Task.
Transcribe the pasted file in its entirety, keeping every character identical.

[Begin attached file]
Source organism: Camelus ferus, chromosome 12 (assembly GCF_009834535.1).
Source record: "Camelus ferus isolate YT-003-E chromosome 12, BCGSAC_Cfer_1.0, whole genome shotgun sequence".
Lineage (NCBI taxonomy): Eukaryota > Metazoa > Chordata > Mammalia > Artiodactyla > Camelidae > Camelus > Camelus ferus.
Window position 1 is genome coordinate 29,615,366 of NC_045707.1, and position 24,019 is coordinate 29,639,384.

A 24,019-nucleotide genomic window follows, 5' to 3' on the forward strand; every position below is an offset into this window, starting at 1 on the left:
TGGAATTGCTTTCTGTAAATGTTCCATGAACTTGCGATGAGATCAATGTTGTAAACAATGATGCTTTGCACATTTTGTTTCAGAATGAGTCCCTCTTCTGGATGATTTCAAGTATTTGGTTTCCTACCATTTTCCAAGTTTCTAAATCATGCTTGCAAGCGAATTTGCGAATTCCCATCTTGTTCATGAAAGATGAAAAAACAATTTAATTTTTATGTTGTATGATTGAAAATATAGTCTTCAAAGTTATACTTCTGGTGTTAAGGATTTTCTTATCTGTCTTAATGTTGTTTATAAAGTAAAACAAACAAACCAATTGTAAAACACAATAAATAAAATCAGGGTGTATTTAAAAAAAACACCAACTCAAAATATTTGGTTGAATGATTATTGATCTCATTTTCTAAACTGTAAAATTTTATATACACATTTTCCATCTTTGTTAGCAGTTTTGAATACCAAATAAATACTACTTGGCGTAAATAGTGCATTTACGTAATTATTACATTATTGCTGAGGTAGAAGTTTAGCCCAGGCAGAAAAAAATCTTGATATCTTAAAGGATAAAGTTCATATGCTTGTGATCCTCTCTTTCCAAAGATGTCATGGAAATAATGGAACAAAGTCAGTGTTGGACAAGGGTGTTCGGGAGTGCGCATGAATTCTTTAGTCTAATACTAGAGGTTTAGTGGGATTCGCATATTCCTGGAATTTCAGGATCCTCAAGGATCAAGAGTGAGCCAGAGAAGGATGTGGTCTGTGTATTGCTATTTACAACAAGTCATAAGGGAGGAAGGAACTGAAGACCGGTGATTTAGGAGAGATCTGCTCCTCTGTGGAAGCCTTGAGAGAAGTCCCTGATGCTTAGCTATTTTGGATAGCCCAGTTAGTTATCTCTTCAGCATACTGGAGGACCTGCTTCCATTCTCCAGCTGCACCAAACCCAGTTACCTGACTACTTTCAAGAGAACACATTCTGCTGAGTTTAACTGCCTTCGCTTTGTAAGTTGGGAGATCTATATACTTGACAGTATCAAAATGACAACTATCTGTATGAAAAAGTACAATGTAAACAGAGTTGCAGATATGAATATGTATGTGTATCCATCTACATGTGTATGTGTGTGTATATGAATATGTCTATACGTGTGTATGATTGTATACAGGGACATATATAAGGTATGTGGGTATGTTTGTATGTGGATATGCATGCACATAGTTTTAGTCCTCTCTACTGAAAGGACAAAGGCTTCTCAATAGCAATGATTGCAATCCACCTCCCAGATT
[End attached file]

Source organism: Camelus ferus, chromosome 12 (assembly GCF_009834535.1).
Source record: "Camelus ferus isolate YT-003-E chromosome 12, BCGSAC_Cfer_1.0, whole genome shotgun sequence".
Lineage (NCBI taxonomy): Eukaryota > Metazoa > Chordata > Mammalia > Artiodactyla > Camelidae > Camelus > Camelus ferus.
Window position 1 is genome coordinate 29,615,366 of NC_045707.1, and position 24,019 is coordinate 29,639,384.

A 24,019-nucleotide genomic window follows, 5' to 3' on the forward strand; every position below is an offset into this window, starting at 1 on the left:
TGGAATTGCTTTCTGTAAATGTTCCATGAACTTGCGATGAGATCAATGTTGTAAACAATGATGCTTTGCACATTTTGTTTCAGAATGAGTCCCTCTTCTGGATGATTTCAAGTATTTGGTTTCCTACCATTTTCCAAGTTTCTAAATCATGCTTGCAAGCGAATTTGCGAATTCCCATCTTGTTCATGAAAGATGAAAAAACAATTTAATTTTTATGTTGTATGATTGAAAATATAGTCTTCAAAGTTATACTTCTGGTGTTAAGGATTTTCTTATCTGTCTTAATGTTGTTTATAAAGTAAAACAAACAAACCAATTGTAAAACACAATAAATAAAATCAGGGTGTATTTAAAAAAAACACCAACTCAAAATATTTGGTTGAATGATTATTGATCTCATTTTCTAAACTGTAAAATTTTATATACACATTTTCCATCTTTGTTAGCAGTTTTGAATACCAAATAAATACTACTTGGCGTAAATAGTGCATTTACGTAATTATTACATTATTGCTGAGGTAGAAGTTTAGCCCAGGCAGAAAAAAATCTTGATATCTTAAAGGATAAAGTTCATATGCTTGTGATCCTCTCTTTCCAAAGATGTCATGGAAATAATGGAACAAAGTCAGTGTTGGACAAGGGTGTTCGGGAGTGCGCATGAATTCTTTAGTCTAATACTAGAGGTTTAGTGGGATTCGCATATTCCTGGAATTTCAGGATCCTCAAGGATCAAGAGTGAGCCAGAGAAGGATGTGGTCTGTGTATTGCTATTTACAACAAGTCATAAGGGAGGAAGGAACTGAAGACCGGTGATTTAGGAGAGATCTGCTCCTCTGTGGAAGCCTTGAGAGAAGTCCCTGATGCTTAGCTATTTTGGATAGCCCAGTTAGTTATCTCTTCAGCATACTGGAGGACCTGCTTCCATTCTCCAGCTGCACCAAACCCAGTTACCTGACTACTTTCAAGAGAACACATTCTGCTGAGTTTAACTGCCTTCGCTTTGTAAGTTGGGAGATCTATATACTTGACAGTATCAAAATGACAACTATCTGTATGAAAAAGTACAATGTAAACAGAGTTGCAGATATGAATATGTATGTGTATCCATCTACATGTGTATGTGTGTGTATATGAATATGTCTATACGTGTGTATGATTGTATACAGGGACATATATAAGGTATGTGGGTATGTTTGTATGTGGATATGCATGCACATAGTTTTAGTCCTCTCTACTGAAAGGACAAAGGCTTCTCAATAGCAATGATTGCAATCCACCTCCCAGATT